USArrests[,1]

## [1] 13.2 10.0 8.1 8.8 9.0 7.9 3.3 5.9 15.4 17.4 5.3 2.6 10.4 7.2 2.2 6.0 9.7 15.4 2.1 11.3 4.4 12.1 2.7 16.1 9.0 6.0

[27] 4.3 12.2 2.1 7.4 11.4 11.1 13.0 0.8 7.3 6.6 4.9 6.3 3.4 14.4 3.8 13.2 12.7 3.2 2.2 8.5 4.0 5.7 2.6 6.8











There are alternative ways to get to the same information.
                            # To access only the murder rates in the USArrests dataframe, you can call the column name:

USArrests["Murder"]
 ##
State Murder
Alabama 13.2
Alaska 10.0
Arizona 8.1
Arkansas 8.8
California 9.0
Colorado 7.9
Connecticut 3.3
Delaware 5.9
Florida 15.4
Georgia 17.4
Hawaii 5.3
Idaho 2.6
Illinois 10.4
Indiana 7.2
Iowa 2.2
Kansas 6.0
Kentucky 9.7
Louisiana 15.4
Maine 2.1
Maryland 11.3
Massachusetts 4.4
Michigan 12.1
Minnesota 2.7
Mississippi 16.1
Missouri 9.0
Montana 6.0
Nebraska 4.3
Nevada 12.2
New Hampshire 2.1
New Jersey 7.4
New Mexico 11.4
New York 11.1
North Carolina 13.0
North Dakota 0.8
Ohio 7.3
Oklahoma 6.6
Oregan 4.9
Pennsylvania 6.3
Rhode Island 3.4
South Carolina 14.4
South Dakota 3.8
Tennessee 13.2
Texas 12.7
Utah 3.2
Vermont 2.2
Virginia 8.5
Washington 4.0
West Virginia 5.7
Wisconsin 2.6
Wyoming 6.8











# Alternatively, to access the data in a column in a dataframe we can also use the $ character:

USArrests$Murder

## [1] 13.2 10.0 8.1 8.8 9.0 7.9 3.3 5.9 15.4 17.4 5.3 2.6 10.4 7.2 2.2 6.0 9.7 15.4 2.1 11.3 4.4 12.1 2.7 16.1 9.0 6.0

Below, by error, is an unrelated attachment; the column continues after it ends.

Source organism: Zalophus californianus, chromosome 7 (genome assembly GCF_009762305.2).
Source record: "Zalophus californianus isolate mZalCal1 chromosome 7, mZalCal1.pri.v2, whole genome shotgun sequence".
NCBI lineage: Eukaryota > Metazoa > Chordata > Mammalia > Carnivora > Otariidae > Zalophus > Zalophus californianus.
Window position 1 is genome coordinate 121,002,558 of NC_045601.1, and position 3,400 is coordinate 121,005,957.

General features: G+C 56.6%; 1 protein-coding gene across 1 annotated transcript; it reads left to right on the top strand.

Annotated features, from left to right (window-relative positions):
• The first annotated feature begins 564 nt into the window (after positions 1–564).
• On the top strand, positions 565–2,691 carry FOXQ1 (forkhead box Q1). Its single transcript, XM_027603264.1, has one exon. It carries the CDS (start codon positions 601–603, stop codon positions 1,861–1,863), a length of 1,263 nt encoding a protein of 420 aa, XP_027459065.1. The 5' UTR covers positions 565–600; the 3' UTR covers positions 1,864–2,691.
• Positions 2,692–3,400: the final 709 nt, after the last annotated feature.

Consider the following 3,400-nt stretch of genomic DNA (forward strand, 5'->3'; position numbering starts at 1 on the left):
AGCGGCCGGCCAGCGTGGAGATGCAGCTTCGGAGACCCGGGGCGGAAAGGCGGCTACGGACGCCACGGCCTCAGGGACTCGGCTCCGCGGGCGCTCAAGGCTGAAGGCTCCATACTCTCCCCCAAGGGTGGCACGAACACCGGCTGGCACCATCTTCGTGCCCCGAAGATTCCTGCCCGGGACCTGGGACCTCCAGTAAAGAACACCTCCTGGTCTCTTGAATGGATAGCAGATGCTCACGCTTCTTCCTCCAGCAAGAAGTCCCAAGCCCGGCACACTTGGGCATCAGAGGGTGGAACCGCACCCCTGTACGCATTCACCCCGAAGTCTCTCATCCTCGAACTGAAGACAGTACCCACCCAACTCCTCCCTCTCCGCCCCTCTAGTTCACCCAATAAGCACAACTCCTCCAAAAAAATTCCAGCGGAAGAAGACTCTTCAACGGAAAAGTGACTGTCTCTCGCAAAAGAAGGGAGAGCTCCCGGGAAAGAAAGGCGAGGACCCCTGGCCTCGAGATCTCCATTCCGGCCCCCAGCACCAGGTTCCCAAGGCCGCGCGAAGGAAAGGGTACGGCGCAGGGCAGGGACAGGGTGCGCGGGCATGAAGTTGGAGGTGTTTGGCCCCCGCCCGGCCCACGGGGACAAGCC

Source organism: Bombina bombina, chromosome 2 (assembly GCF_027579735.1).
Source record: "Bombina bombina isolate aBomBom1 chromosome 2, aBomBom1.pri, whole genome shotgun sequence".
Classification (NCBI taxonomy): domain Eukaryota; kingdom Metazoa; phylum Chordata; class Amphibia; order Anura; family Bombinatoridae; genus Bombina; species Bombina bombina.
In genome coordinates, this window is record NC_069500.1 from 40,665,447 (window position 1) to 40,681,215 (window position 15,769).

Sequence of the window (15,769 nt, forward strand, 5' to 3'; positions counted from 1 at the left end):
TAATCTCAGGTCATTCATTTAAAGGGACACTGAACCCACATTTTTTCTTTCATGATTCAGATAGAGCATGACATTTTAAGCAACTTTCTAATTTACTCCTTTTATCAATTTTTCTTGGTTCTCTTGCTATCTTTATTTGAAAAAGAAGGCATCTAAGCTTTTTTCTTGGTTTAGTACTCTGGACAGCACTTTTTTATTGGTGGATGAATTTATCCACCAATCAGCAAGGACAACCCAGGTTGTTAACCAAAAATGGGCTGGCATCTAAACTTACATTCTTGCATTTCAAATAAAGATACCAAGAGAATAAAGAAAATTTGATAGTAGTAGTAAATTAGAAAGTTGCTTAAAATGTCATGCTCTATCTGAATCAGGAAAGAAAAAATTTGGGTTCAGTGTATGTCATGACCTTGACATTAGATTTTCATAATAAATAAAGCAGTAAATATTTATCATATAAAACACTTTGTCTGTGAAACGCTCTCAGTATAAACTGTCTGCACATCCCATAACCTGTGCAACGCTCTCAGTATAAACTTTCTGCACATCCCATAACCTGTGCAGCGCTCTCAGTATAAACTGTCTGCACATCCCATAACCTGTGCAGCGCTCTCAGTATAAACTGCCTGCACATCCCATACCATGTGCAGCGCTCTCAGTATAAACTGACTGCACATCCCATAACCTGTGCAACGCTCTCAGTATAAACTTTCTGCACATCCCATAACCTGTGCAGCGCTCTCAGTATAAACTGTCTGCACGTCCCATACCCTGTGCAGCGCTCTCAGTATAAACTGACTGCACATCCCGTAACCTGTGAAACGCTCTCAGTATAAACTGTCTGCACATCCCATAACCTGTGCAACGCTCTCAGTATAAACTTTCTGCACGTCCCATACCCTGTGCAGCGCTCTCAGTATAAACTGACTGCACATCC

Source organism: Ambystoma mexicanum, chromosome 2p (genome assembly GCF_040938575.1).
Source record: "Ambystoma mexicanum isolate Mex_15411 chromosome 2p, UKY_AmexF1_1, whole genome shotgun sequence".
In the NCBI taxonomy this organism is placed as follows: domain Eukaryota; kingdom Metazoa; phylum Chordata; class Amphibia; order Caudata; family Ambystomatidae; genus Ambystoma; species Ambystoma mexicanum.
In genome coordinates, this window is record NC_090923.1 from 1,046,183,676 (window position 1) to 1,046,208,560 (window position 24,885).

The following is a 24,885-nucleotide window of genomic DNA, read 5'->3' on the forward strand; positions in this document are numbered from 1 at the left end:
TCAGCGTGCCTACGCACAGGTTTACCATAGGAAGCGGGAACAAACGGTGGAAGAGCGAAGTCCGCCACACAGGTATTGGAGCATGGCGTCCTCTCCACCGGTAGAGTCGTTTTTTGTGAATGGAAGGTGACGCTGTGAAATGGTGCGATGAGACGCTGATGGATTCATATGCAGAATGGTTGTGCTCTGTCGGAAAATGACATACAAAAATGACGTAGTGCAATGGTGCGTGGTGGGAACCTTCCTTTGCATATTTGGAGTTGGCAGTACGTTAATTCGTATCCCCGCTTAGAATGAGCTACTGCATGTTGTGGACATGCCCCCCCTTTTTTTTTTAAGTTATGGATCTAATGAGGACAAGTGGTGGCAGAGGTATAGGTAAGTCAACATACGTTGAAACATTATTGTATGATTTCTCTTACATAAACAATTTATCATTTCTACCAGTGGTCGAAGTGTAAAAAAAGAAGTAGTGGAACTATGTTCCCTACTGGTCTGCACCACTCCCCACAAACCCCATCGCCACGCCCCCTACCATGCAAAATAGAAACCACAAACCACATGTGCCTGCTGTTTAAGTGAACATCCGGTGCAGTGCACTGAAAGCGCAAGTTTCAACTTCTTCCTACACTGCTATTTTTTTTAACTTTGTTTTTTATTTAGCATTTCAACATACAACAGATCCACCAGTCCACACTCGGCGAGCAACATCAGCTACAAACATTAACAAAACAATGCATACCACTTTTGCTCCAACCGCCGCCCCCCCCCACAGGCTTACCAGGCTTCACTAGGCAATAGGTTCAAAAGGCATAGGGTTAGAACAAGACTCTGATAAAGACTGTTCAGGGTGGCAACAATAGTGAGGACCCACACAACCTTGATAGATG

[27] 4.3 12.2 2.1 7.4 11.4 11.1 13.0 0.8 7.3 6.6 4.9 6.3 3.4 14.4 3.8 13.2 12.7 3.2 2.2 8.5 4.0 5.7 2.6 6.8










You can combine the above $ and [ ] approaches.
                            # For instance, to again get the murder rates in Arkansas, you can write:

USArrests$Murder[4]
 ## [1] 8.8
Sometimes we are only interested in subsets of the data, we then create objects from larger dataframes.
                            # For instance, we want to create a new dataframe that only has the murder rate data.

murder_rate <- USArrests["Murder"]


# Or we want to exclude murder rates from our dataset. Then we can simply write [,-1] which will eliminate the first column.

other_crimes  USArrests[,-1]
print(other_crimes)
 ##
State Assault Urban Population Rape
Alabama 236 58 21.2
Alaska 263 48 44.5
Arizona 294 80 31.0
Arkansas 190 50 19.5
California 276 91 40.6
Colorado 204 78 38.7
Connecticut 110 77 11.1
Delaware 238 72 15.8
Florida 335 80 31.9
Georgia 211 60 25.8
Hawaii 46 83 20.2
Idaho 120 54 14.2
Illinois 249 83 24.0
Indiana 113 65 21.0
Iowa 56 57 11.3